Project Value vs. Cost

For more than 30 years, Remodeling magazine has issued a cost vs. value report that measures the average cost for remodeling projects and the value they retain when a home sells. This report highlights both interior and exterior renovation projects, including additions and replacements of decking, siding, roofing, kitchens, baths, and more. It is an excellent industry-standard tool to help contractors assist their customers in making essential decisions on home remodeling projects.


A hot housing market coupled with a strong remodeling market means homeowners will continue making improvements and upgrades to their homes for the foreseeable future. Guiding a homeowner through a remodel project can be tedious, particularly when it comes to product selection. While cost may be the first thing that sways a product decision, there are several other cost considerations.

 Indirect costs

Cost will always play a significant, if not most important, role in any project. Aside from the exchange of currency, there are other indirect costs to consider:

  • Callbacks: today, remodelers and builders choose products they know and trust to reduce and even eliminate callbacks. Callbacks don’t always add to the homeowners’ cost but can take away from a contractors’ bottom line.
  • Maintenance: consider choosing products that require as little maintenance as possible in the overall cost. Virtually “low maintenance” may be of great value to a homeowner, and the cost — whether it is affordable or pushing the upper limits — is justified.
  • Replacement: homeowners want assurance they will not have to replace a product on a bigger ticket like siding or decking materials anytime soon. Warranties will play a significant role in guaranteeing their product choices will last.

“I liked the simple design, pre-drilled holes, and it was easy to install.” Jeremy Bower, Big Foot Decking & Services

 Leading with value: 4 valuable components to consider

Maximizing a homeowners’ investment is critical — no matter the cost — while delivering quality products and the final project. Yet, instead of starting with costs, consider leading with the value it brings to the home and future resale or long-term viability.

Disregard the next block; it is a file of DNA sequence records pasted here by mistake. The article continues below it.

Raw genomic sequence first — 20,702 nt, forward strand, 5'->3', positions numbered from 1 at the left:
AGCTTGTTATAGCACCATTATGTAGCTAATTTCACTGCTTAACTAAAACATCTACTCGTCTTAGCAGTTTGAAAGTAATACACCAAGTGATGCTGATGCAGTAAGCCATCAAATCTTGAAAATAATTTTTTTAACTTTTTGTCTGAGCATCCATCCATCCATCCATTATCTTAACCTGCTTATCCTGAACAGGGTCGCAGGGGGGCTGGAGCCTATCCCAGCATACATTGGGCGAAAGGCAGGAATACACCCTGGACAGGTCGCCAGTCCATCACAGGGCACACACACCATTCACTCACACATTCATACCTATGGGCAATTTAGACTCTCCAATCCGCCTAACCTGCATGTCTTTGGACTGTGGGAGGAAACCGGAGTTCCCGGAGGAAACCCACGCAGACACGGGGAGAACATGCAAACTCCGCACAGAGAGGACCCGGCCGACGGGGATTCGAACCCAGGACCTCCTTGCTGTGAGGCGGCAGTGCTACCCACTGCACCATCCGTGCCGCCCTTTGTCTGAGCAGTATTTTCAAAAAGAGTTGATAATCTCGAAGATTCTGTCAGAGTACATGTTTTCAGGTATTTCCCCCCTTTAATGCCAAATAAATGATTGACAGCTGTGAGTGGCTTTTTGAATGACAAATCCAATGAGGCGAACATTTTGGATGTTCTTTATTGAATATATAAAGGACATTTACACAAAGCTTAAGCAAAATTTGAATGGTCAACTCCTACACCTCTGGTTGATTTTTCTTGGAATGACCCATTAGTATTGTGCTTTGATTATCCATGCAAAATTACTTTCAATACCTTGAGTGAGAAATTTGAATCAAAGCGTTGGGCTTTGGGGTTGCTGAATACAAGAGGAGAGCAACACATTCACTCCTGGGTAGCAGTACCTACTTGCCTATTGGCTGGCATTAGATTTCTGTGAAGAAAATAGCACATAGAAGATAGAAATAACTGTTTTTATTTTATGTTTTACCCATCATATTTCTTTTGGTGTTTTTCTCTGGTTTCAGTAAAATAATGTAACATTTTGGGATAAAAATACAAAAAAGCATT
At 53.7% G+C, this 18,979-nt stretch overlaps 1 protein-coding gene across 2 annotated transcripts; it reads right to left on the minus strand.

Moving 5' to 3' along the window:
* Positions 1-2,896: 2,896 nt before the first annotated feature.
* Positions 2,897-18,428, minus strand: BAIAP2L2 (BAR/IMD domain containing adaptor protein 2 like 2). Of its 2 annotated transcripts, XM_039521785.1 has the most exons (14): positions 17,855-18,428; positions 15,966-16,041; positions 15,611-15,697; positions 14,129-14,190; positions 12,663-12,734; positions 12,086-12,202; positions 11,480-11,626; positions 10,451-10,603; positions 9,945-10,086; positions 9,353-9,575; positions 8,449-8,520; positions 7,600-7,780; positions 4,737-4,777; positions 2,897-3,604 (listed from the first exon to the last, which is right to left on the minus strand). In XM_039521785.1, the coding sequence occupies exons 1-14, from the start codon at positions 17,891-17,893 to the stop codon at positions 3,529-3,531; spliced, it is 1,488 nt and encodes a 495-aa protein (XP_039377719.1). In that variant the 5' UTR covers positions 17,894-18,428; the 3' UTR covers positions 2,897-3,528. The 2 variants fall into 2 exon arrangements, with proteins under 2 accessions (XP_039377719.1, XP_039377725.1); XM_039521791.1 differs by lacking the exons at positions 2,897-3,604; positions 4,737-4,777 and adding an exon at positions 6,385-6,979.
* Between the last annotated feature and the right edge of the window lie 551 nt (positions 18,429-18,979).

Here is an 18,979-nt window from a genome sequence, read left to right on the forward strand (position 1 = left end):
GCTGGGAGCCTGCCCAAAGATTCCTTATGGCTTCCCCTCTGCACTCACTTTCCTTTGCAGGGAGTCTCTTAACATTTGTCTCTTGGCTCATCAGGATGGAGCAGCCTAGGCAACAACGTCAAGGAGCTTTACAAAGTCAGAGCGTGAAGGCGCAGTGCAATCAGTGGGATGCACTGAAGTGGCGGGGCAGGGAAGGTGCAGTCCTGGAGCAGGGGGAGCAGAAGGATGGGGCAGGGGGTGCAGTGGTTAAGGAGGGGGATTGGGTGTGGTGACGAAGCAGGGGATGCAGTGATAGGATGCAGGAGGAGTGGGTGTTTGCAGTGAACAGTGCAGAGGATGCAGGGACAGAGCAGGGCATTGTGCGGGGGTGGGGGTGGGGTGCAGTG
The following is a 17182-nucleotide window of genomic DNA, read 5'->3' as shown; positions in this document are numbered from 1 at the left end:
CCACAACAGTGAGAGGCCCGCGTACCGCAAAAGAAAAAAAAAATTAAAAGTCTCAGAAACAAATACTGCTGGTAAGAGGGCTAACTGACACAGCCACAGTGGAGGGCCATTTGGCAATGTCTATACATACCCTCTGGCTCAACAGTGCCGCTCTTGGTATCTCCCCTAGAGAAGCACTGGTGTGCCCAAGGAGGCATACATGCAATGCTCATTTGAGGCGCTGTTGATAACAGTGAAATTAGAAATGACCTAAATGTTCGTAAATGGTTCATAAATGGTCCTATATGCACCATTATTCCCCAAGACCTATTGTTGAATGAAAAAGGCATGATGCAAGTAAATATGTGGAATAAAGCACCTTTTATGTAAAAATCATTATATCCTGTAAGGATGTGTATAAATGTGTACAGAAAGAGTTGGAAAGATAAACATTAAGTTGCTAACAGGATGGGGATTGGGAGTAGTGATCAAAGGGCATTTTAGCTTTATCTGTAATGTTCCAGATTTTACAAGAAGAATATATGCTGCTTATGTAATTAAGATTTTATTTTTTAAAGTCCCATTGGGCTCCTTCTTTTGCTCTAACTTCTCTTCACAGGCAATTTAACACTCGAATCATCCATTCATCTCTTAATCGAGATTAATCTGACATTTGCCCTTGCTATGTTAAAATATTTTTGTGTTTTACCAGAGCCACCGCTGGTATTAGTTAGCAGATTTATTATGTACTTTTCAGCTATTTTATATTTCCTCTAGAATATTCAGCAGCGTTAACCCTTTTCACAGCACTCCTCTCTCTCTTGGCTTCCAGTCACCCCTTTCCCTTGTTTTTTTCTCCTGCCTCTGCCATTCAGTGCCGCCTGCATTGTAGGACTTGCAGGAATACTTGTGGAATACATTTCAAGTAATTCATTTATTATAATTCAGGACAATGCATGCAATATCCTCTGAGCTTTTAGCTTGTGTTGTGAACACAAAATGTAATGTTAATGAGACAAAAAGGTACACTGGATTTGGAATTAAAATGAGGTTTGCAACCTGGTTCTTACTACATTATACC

We’ve listed 4 valuable components to consider when choosing products for your project:

  1. Durability: one of the most critical characteristics of building materials is durability. How it is engineered and manufactured are key ingredients to a well-designed product that stands the test of time, weather, and use.
  2. Longevity: properly installed products will usually endure a long service life if installed as instructed by the manufacturer and used as they are intended with ongoing care and maintenance. In fact, a survey by the National Association of Homebuilders (NAHB) found that 74% of home buyers would spend more on key features and finishes that last longer.
  3. Sustainability: most homeowners today are choosing materials that are durable, long-lasting, and sustainable. The same NAHB survey cited above indicates that homeowners are likely to invest in sustainable (green) products because of the annual cost savings, which bodes well for remodelers and builders.
  4. Aesthetics: it’s likely that most homeowners — as well as remodelers and builders — choose a product based on the look and feel first, followed by cost and value. With so many options to consider today, whether it’s siding and decking or finishing touches like paint and railings, aesthetics are a key component in product consideration.

Before you start a new project with a homeowner, begin the conversation on what the homeowner’s goals are, including resale or enhancement for personal enjoyment. In addition to your craftsmanship the products you choose together will help them understand the overall value, then talk costs.


“RailFX layout sent to us, noting the components for each section of the deck, made it simple.” John Kirch, Kirch Improvements

RailFX Cable Railing: Built to Last

Cable railing systems are increasingly a popular choice for both indoor and outdoor uses. Cable railing systems work with the most common post materials — wood, steel, aluminum, and composite sleeves — and are lightweight and easy to install.


When it comes to strength and durability, steel, mainly stainless steel, is one of the strongest materials available. While cable railings can be one of the most expensive railing materials, they are virtually maintenance-free and corrosion and rust-resistant, even ideal for ocean environments, making them an excellent choice for long-term value. 


RailFX products and systems are fabricated with the highest-grade materials available on the market. In addition to being corrosion and rust-resistant, our products are finished with a wet coat applied with technology that meets AAMA 2605 standards. 

"We've never seen railings and posts that are as solid as theirs, they're engineered so well, made from quality materials, and they have great customer service." Shane Berg, Berg Construction.